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Barrdahl, M., Canzian, F., Joshi, A. D., Travis, R. C., Chang-Claude, J., Auer, P. L., . . . Campa, D. (2014). Post-G WAS gene-environment interplay in breast cancer: results from the Breast and Prostate Cancer Cohort Consortium and a meta-analysis on 79 000 women. Human Molecular Genetics, 23(19), 5260-5270
Open this publication in new window or tab >>Post-G WAS gene-environment interplay in breast cancer: results from the Breast and Prostate Cancer Cohort Consortium and a meta-analysis on 79 000 women
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2014 (English)In: Human Molecular Genetics, ISSN 0964-6906, E-ISSN 1460-2083, Vol. 23, no 19, p. 5260-5270Article in journal (Refereed) Published
Abstract [en]

We studied the interplay between 39 breast cancer (BC) risk SNPs and established BC risk (body mass index, height, age at menarche, parity, age at menopause, smoking, alcohol and family history of BC) and prognostic factors (TNM stage, tumor grade, tumor size, age at diagnosis, estrogen receptor status and progesterone receptor status) as joint determinants of BC risk. We used a nested case-control design within the National Cancer Institute's Breast and Prostate Cancer Cohort Consortium (BPC3), with 16 285 BC cases and 19 376 controls. We performed stratified analyses for both the risk and prognostic factors, testing for heterogeneity for the risk factors, and case-case comparisons for differential associations of polymorphisms by subgroups of the prognostic factors. We analyzed multiplicative interactions between the SNPs and the risk factors. Finally, we also performed a meta-analysis of the interaction ORs from BPC3 and the Breast Cancer Association Consortium. After correction for multiple testing, no significant interaction between the SNPs and the established risk factors in the BPC3 study was found. The meta-analysis showed a suggestive interaction between smoking status and SLC4A7-rs4973768 (P-interaction = 8.84 x 10(-4)) which, although not significant after considering multiple comparison, has a plausible biological explanation. In conclusion, in this study of up to almost 79 000 women we can conclusively exclude any novel major interactions between genome-wide association studies hits and the epidemiologic risk factors taken into consideration, but we propose a suggestive interaction between smoking status and SLC4A7-rs4973768 that if further replicated could help our understanding in the etiology of BC.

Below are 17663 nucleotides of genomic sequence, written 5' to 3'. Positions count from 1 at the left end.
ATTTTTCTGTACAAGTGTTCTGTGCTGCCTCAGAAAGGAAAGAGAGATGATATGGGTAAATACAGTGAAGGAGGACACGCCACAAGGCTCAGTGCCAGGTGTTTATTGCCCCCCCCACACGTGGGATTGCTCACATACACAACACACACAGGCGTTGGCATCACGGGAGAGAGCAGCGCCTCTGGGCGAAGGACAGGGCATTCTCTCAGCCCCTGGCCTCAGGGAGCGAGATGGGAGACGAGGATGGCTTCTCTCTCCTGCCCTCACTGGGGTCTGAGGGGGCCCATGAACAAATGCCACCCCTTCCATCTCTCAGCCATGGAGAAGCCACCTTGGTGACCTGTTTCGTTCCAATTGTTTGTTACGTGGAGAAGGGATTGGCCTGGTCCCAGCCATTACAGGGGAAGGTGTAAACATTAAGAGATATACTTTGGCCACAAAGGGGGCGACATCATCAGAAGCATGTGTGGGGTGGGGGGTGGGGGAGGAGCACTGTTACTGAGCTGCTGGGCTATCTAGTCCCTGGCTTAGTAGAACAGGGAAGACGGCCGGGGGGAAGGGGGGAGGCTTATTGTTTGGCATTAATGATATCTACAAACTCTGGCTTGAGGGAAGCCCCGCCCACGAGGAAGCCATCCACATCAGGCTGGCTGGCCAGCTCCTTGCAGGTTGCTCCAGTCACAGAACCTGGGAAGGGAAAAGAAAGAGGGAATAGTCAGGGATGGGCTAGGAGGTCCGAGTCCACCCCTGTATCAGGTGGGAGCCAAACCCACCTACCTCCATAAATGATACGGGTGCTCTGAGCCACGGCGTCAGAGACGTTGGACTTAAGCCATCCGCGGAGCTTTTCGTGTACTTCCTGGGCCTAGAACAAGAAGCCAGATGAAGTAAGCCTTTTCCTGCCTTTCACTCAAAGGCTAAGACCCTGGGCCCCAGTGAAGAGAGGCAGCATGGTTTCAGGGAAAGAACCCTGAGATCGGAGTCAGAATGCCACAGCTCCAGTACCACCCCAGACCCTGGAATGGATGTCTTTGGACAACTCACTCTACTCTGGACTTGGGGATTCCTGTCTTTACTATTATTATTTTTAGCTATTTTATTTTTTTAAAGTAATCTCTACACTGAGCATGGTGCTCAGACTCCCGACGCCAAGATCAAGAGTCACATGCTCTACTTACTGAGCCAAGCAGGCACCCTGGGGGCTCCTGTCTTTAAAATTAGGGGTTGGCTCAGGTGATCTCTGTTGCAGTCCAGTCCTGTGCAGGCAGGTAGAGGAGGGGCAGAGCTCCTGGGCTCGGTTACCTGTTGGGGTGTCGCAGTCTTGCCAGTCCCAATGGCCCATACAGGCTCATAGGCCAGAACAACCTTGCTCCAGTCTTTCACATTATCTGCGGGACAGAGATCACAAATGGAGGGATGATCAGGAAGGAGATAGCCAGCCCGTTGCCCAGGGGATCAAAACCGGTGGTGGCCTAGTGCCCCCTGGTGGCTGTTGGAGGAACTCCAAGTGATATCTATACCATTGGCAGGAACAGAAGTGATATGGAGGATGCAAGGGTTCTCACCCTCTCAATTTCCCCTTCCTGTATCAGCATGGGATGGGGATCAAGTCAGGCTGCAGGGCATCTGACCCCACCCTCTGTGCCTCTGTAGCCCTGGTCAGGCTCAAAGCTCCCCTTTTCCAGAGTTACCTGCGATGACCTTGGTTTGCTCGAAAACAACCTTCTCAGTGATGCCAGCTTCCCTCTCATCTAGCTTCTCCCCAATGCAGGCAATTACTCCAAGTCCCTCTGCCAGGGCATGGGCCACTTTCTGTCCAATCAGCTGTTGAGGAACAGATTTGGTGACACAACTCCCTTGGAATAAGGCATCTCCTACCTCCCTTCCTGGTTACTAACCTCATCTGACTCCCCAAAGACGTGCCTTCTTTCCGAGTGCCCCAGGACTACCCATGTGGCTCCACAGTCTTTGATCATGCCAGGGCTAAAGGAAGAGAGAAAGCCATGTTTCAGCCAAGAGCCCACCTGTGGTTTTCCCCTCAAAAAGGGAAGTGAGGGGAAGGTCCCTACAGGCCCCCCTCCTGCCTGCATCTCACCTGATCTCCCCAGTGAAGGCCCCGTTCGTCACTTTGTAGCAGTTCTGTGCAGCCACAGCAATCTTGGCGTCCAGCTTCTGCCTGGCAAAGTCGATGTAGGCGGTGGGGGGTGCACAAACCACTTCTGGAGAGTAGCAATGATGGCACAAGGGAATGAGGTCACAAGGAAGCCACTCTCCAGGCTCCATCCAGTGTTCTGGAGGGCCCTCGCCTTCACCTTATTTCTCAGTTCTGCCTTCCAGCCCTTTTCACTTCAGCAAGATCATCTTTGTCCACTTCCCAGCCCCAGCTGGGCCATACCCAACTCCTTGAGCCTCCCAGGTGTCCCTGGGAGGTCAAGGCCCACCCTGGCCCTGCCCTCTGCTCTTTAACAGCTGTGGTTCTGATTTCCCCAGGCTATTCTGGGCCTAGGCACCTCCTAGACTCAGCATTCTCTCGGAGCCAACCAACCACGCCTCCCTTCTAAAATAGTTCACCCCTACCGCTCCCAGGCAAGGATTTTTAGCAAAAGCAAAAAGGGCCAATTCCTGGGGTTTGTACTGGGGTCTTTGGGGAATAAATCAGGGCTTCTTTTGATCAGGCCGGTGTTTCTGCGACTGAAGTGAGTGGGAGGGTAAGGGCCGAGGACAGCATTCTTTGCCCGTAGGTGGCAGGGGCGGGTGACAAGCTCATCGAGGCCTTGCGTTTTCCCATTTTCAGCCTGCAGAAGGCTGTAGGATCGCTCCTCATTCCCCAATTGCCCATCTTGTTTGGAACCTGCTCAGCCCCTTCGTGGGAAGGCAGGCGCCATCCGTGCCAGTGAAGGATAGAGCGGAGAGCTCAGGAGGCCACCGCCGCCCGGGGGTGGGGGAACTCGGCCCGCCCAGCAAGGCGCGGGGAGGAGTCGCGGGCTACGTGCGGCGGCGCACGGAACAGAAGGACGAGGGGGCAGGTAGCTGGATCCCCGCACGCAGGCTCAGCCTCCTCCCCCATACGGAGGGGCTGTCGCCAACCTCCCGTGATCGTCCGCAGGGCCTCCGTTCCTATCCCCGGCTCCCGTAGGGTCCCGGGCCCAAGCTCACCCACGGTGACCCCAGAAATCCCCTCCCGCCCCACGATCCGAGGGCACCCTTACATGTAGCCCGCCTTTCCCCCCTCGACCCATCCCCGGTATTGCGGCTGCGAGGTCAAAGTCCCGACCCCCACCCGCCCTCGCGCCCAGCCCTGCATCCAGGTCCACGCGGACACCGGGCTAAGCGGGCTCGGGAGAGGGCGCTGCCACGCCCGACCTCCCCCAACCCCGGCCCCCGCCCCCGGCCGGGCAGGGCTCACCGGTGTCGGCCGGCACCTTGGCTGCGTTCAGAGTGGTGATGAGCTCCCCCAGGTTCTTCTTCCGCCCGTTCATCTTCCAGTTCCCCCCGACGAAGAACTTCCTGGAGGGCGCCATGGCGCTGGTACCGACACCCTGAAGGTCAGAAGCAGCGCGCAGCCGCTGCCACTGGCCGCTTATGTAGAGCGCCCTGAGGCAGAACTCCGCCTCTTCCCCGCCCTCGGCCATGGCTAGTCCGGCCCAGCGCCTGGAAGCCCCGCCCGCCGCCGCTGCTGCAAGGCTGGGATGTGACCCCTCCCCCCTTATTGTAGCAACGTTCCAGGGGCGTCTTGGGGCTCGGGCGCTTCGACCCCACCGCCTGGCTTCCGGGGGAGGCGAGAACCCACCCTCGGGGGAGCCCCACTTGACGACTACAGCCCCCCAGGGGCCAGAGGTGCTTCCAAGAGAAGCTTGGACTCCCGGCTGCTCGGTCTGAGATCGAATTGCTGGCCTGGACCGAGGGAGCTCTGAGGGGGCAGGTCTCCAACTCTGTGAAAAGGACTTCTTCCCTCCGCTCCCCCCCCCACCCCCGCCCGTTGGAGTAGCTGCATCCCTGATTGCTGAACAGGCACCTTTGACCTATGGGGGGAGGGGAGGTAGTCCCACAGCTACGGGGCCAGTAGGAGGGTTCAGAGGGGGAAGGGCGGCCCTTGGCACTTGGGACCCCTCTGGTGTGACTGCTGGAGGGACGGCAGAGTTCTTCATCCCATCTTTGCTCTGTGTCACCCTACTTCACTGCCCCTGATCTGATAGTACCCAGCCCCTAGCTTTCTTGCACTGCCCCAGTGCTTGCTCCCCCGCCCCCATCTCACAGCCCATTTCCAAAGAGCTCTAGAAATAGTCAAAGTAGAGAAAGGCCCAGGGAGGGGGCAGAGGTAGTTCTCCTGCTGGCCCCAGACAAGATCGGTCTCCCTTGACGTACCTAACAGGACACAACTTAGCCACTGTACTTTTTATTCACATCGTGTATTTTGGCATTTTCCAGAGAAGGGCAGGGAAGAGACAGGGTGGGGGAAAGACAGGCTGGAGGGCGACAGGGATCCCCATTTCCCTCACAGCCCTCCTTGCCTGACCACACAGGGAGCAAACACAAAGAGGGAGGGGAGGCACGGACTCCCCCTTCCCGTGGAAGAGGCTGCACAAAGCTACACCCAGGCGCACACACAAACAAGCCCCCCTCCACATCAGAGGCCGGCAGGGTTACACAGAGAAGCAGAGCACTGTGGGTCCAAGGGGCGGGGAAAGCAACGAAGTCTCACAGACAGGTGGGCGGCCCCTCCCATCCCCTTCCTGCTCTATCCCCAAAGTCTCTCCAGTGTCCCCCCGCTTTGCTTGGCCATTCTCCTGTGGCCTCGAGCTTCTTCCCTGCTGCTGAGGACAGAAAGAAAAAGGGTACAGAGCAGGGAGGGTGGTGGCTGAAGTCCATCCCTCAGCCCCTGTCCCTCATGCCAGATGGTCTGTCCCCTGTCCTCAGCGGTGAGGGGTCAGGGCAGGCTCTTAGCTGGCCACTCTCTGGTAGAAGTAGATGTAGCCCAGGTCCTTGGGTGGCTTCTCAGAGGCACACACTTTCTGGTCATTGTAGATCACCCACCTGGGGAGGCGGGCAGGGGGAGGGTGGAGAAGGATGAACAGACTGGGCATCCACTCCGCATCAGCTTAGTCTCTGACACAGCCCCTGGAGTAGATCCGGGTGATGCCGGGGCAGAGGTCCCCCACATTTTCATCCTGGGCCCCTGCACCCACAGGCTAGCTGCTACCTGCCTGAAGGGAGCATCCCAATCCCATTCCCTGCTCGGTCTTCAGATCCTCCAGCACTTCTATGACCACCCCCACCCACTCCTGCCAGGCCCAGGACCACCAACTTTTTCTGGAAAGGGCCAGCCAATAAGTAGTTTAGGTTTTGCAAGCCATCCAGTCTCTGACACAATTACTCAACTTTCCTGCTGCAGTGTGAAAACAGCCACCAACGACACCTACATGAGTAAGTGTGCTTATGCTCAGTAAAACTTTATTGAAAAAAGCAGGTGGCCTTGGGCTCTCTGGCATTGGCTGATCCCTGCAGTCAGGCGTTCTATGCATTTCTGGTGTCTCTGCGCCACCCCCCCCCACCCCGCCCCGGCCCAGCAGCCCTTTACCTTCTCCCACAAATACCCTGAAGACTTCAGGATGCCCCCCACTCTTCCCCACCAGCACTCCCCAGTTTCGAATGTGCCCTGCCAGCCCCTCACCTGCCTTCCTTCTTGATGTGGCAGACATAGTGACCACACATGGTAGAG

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Medical and Health Sciences
Identifiers
urn:nbn:se:umu:diva-96615 (URN)10.1093/hmg/ddu223 (DOI)000343185200020 ()24895409 (PubMedID)
Available from: 2014-11-28 Created: 2014-11-24 Last updated: 2018-06-07Bibliographically approved
Identifiers
ORCID iD: ORCID iD iconorcid.org/0000-0002-2152-9259

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